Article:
(Alias: work product)
A tangible output of human effort provided by a developer to a customer.
Software engineering examples are:

Project plan

User manual
Executable code module
Design document
Code listing.
In a project environment it is recognized good practice for all tasks to have deliverables. The assertion is that tasks with no physical outcome are of questionable value.


An example of a non-deliverable is:

A project manager holds a progress meeting and provides a verbal progress report to the customer. In this case the deliverable could have been a progress report document. As nothing was physically produced the progress meeting had no deliverable.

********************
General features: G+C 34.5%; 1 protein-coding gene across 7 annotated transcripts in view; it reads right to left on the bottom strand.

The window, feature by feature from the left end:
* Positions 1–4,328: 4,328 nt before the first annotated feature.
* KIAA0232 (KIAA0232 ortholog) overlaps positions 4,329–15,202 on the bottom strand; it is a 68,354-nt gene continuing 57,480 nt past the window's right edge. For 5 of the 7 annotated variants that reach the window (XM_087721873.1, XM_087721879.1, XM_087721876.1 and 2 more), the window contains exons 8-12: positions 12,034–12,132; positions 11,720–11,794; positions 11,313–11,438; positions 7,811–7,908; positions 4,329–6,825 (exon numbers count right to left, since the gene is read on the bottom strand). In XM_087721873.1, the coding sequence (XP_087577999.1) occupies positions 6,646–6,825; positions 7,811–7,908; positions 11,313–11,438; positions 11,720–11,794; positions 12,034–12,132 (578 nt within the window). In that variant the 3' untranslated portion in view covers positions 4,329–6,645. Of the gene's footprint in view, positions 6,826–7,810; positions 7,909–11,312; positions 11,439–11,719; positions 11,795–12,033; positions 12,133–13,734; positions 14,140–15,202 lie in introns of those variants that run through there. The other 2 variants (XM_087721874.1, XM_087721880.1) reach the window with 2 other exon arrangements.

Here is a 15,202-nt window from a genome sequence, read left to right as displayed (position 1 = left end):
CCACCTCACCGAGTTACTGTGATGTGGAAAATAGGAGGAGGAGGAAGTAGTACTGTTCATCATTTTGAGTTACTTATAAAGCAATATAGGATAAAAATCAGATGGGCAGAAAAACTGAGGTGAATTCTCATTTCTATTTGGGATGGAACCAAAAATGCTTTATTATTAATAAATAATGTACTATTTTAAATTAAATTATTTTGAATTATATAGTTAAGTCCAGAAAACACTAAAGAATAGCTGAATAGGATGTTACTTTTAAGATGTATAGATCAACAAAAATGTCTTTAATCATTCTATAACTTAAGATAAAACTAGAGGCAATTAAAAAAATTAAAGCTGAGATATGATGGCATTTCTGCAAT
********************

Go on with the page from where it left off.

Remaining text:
Management by deliverables

Effective project management is based on monitoring project progress through production of visible work products.

Key principles are:

Judge progress by what is produced not by someone’s subjective opinion of progress
Percent complete calculated in deliverables cannot be influenced by emotions, personal prejudices and over active imaginations
If you can’t see it or touch it, it does not exist
Don’t ask “How’s it going”, ask for the deliverable.

Five rules for management by deliverables

1. Define all tasks in terms of tangible short term deliverables
2. Set delivery intervals at 5 to 10 days (3 weeks maximum)
3. Obtain commitment from the developer on the schedule for deliverable creation
4. Monitor the progress of large deliverable creation with intermediate analytical deliverables
5. Have a process for formally recognising that a deliverable is complete (refer baseline).